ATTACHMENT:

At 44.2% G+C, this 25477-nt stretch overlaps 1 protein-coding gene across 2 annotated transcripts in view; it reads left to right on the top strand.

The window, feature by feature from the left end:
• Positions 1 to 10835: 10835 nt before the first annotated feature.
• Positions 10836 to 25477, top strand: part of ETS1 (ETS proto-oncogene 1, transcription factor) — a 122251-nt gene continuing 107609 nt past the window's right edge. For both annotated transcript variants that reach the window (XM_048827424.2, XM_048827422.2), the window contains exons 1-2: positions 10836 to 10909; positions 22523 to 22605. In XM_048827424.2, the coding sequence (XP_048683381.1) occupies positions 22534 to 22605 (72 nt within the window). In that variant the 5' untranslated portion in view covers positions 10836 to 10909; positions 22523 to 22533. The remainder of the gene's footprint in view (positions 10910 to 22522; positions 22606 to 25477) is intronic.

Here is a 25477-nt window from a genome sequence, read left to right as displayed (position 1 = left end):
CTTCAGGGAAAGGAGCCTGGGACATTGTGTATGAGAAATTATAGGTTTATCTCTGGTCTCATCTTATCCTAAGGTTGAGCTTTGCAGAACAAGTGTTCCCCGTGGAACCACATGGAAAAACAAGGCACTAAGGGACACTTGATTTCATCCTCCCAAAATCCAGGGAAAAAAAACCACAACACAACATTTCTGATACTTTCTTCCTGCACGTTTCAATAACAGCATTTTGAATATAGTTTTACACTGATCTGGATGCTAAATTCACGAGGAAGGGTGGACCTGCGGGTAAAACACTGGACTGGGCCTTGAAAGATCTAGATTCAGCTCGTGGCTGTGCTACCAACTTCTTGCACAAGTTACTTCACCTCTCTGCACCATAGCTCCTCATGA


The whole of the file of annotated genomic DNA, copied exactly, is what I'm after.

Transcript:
At 44.2% G+C, this 25477-nt stretch overlaps 1 protein-coding gene across 2 annotated transcripts in view; it reads left to right on the top strand.

The window, feature by feature from the left end:
• Positions 1 to 10835: 10835 nt before the first annotated feature.
• Positions 10836 to 25477, top strand: part of ETS1 (ETS proto-oncogene 1, transcription factor) — a 122251-nt gene continuing 107609 nt past the window's right edge. For both annotated transcript variants that reach the window (XM_048827424.2, XM_048827422.2), the window contains exons 1-2: positions 10836 to 10909; positions 22523 to 22605. In XM_048827424.2, the coding sequence (XP_048683381.1) occupies positions 22534 to 22605 (72 nt within the window). In that variant the 5' untranslated portion in view covers positions 10836 to 10909; positions 22523 to 22533. The remainder of the gene's footprint in view (positions 10910 to 22522; positions 22606 to 25477) is intronic.

Here is a 25477-nt window from a genome sequence, read left to right as displayed (position 1 = left end):
CTTCAGGGAAAGGAGCCTGGGACATTGTGTATGAGAAATTATAGGTTTATCTCTGGTCTCATCTTATCCTAAGGTTGAGCTTTGCAGAACAAGTGTTCCCCGTGGAACCACATGGAAAAACAAGGCACTAAGGGACACTTGATTTCATCCTCCCAAAATCCAGGGAAAAAAAACCACAACACAACATTTCTGATACTTTCTTCCTGCACGTTTCAATAACAGCATTTTGAATATAGTTTTACACTGATCTGGATGCTAAATTCACGAGGAAGGGTGGACCTGCGGGTAAAACACTGGACTGGGCCTTGAAAGATCTAGATTCAGCTCGTGGCTGTGCTACCAACTTCTTGCACAAGTTACTTCACCTCTCTGCACCATAGCTCCTCATGA